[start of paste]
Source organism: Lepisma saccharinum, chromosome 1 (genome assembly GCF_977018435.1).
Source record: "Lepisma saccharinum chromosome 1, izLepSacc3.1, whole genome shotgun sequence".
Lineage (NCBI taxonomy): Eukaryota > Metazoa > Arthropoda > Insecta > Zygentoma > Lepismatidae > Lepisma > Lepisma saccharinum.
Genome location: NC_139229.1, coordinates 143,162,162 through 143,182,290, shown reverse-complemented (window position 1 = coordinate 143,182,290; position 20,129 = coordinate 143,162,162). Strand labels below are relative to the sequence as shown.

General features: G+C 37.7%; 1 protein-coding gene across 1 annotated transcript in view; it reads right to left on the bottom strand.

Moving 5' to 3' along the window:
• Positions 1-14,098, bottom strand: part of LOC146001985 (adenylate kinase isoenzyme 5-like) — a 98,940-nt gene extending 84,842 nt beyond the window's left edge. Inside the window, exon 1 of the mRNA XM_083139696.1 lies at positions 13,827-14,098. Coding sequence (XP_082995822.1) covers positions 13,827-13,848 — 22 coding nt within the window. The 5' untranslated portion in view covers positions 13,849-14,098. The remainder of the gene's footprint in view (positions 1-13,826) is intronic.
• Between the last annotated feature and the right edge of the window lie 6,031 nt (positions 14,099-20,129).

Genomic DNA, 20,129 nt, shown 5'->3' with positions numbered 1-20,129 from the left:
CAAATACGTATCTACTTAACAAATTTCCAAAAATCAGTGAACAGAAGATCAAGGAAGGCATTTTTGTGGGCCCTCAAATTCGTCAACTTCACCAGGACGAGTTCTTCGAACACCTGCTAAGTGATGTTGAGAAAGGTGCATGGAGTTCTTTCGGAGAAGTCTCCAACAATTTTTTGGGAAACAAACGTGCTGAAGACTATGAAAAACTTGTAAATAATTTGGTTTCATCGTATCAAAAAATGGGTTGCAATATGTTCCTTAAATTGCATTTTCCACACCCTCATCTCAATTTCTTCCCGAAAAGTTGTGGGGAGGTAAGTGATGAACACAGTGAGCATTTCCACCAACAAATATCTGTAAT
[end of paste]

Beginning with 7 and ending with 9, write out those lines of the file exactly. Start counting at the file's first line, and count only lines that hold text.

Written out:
• Positions 1-14,098, bottom strand: part of LOC146001985 (adenylate kinase isoenzyme 5-like) — a 98,940-nt gene extending 84,842 nt beyond the window's left edge. Inside the window, exon 1 of the mRNA XM_083139696.1 lies at positions 13,827-14,098. Coding sequence (XP_082995822.1) covers positions 13,827-13,848 — 22 coding nt within the window. The 5' untranslated portion in view covers positions 13,849-14,098. The remainder of the gene's footprint in view (positions 1-13,826) is intronic.
• Between the last annotated feature and the right edge of the window lie 6,031 nt (positions 14,099-20,129).

Genomic DNA, 20,129 nt, shown 5'->3' with positions numbered 1-20,129 from the left: